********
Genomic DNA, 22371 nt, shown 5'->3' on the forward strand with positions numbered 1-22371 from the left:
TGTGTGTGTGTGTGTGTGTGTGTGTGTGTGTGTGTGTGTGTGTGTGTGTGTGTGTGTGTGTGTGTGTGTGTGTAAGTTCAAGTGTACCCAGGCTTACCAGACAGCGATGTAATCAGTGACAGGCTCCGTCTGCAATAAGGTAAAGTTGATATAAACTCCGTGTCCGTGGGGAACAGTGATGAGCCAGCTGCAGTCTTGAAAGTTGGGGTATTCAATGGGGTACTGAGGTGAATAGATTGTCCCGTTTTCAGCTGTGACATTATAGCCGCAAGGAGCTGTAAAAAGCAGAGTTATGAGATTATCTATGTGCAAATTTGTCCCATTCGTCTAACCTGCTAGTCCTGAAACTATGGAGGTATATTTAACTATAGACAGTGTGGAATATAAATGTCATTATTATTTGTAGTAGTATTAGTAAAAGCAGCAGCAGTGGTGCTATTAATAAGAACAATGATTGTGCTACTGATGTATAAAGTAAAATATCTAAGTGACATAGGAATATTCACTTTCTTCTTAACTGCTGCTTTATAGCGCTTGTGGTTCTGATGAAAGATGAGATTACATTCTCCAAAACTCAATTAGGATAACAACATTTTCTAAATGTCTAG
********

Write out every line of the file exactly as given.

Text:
Genomic DNA, 22371 nt, shown 5'->3' on the forward strand with positions numbered 1-22371 from the left:
TGTGTGTGTGTGTGTGTGTGTGTGTGTGTGTGTGTGTGTGTGTGTGTGTGTGTGTGTGTGTGTGTGTGTGTGTAAGTTCAAGTGTACCCAGGCTTACCAGACAGCGATGTAATCAGTGACAGGCTCCGTCTGCAATAAGGTAAAGTTGATATAAACTCCGTGTCCGTGGGGAACAGTGATGAGCCAGCTGCAGTCTTGAAAGTTGGGGTATTCAATGGGGTACTGAGGTGAATAGATTGTCCCGTTTTCAGCTGTGACATTATAGCCGCAAGGAGCTGTAAAAAGCAGAGTTATGAGATTATCTATGTGCAAATTTGTCCCATTCGTCTAACCTGCTAGTCCTGAAACTATGGAGGTATATTTAACTATAGACAGTGTGGAATATAAATGTCATTATTATTTGTAGTAGTATTAGTAAAAGCAGCAGCAGTGGTGCTATTAATAAGAACAATGATTGTGCTACTGATGTATAAAGTAAAATATCTAAGTGACATAGGAATATTCACTTTCTTCTTAACTGCTGCTTTATAGCGCTTGTGGTTCTGATGAAAGATGAGATTACATTCTCCAAAACTCAATTAGGATAACAACATTTTCTAAATGTCTAG